Faculty Members Receive Curriculum Diversity Minigrants

PULLMAN, Wash. — Ten Washington State University faculty members have received 1999
Curriculum Diversity Minigrants.
The educators will use the support to address diversity issues through existing courses or
to create new ones. Proposals were submitted for classes offered in the 1999-2000 school year
and evaluated by the American Diversity Committee appointed by Provost Gretchen M. Bataille.
Mary Blair-Loy, a member of the sociology faculty, received $1,000 for her redesign of the
Sociology/Women Studies 351 course, “Sociology of the Family.” Rather than discussing the
structure of the African American, Latino, Native American and Asian American families in
separate chapters, the class will consider the experiences of several ethnic groups in each unit.
The units are divided into sections based on different cultural experiences such as marriage.
Blair-Loy hopes students will gain a better understanding of how each stage in the family-life
course is experienced across the diverse American population.
Philosophy faculty member Mary Bloodsworth was granted $1,000 for development of a
lesbian and gay studies course. As the only course offered relating to sexual orientation,
Women’s Studies/Sociology 484 will increase the emphasis on the issue of violence and hate
crimes using videos and the latest textbooks. The new materials will be placed in Holland Library
for general circulation, reserve use and for anthropology, communication, sociology and other
A $1,500 grant was given to Lindsey Cohen of psychology for her modification of the
Psychology 361 course, “Principles of Development.” Tentatively, the revised course will be
offered Fall 1999 and include topics impacting children from diverse backgrounds. Current media
will be integrated to promote student awareness of issues pertaining to development and
Through a joint effort between the College of Business and Economics and the comparative
American cultures department, a $1,000 grant was awarded to David L. Corsun for his creation of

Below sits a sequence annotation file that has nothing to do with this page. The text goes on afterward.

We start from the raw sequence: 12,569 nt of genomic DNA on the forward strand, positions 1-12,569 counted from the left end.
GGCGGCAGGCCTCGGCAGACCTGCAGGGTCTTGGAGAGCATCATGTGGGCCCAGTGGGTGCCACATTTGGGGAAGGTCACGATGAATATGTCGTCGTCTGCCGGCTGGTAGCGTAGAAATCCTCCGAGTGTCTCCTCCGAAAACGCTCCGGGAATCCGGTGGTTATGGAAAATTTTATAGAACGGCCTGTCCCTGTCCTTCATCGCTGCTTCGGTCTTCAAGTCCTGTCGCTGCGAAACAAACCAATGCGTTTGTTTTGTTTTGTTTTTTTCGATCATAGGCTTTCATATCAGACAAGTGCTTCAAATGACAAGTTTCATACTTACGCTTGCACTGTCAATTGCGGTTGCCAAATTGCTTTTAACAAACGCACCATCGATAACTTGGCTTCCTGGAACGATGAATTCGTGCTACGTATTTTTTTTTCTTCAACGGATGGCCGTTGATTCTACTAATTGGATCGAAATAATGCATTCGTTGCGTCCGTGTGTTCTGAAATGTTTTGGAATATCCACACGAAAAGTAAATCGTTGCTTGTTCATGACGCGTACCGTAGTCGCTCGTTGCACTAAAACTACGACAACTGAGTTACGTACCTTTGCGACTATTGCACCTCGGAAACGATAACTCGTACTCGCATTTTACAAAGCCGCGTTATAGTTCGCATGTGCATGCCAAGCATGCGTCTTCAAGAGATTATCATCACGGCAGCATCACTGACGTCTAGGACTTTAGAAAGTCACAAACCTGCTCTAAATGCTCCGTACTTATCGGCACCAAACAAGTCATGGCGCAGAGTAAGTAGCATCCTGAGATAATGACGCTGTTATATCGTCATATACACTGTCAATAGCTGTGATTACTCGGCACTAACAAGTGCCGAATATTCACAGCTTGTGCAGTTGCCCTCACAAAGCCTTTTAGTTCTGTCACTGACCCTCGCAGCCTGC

the Management 221/Comparative American Cultures 221 course, “Working with Diversity.” It is
intended to better prepare students for the world of work and to heighten awareness and
sensitivity to diversity issues.
Nursing faculty member Bronwynne Evans at the College of Nursing/ICNE in Spokane
received $1,000 for the development of the course “Nursing Practice: Foundations” (Nursing
321). The class will provide students the opportunity to practice physiological, psychological,
social, cultural and spiritual assessment of clients in a clinical setting.
Judy Jones, a member of the women’s studies faculty, developed a course on “Native
American Women’s Cultural Traditions” (Women’s Studies 322). The $1,000 grant will fund guest
presentations by Native American women to relate their knowledge and experience through
stories, songs, weaving, beadwork and hidework. Students also will attend an educational
program in an American Indian community.
A $1,500 grant was given to English faculty member Michelle Kendrick at WSU Vancouver
for the creation of English 338, “Computers and Discourses of Diversity.” It will explore the
diversity issues created with the use of the World Wide Web and other online resources, as well
as what issues are erased or ignored as a result.
Reorganizing a class that has not been taught since 1993, Valerie Phillips, an accounting,
information systems and business law faculty member, received $1,500 for her work on the
Business Law 410 course. Originally encompassing a wide range of law categories, the course is
approached from an environmental-law standpoint with a focus on Native American themes.
In response to student inquiries, human development faculty member Suzanne Smith at
WSU Vancouver created Human Development 350, “Diversity in Contemporary Families.” The
$1,500 allotted for course development will integrate guest speakers, videotapes and interviews
into the textbook readings, providing students with information on families of different religious,
ethnic, economic and gender-based structures.
Susan Ross of the Murrow School of Communication received $1,000 for the development of
the Journalism 405 course, “The Costs of Free Speech.” The funds will be used to purchase
videotapes and develop an online class discussion site. The course will include aspects of
communication, political science, law and sociology in a small-group setting that will allow
students to individually explore the complex and charged issues of diversity.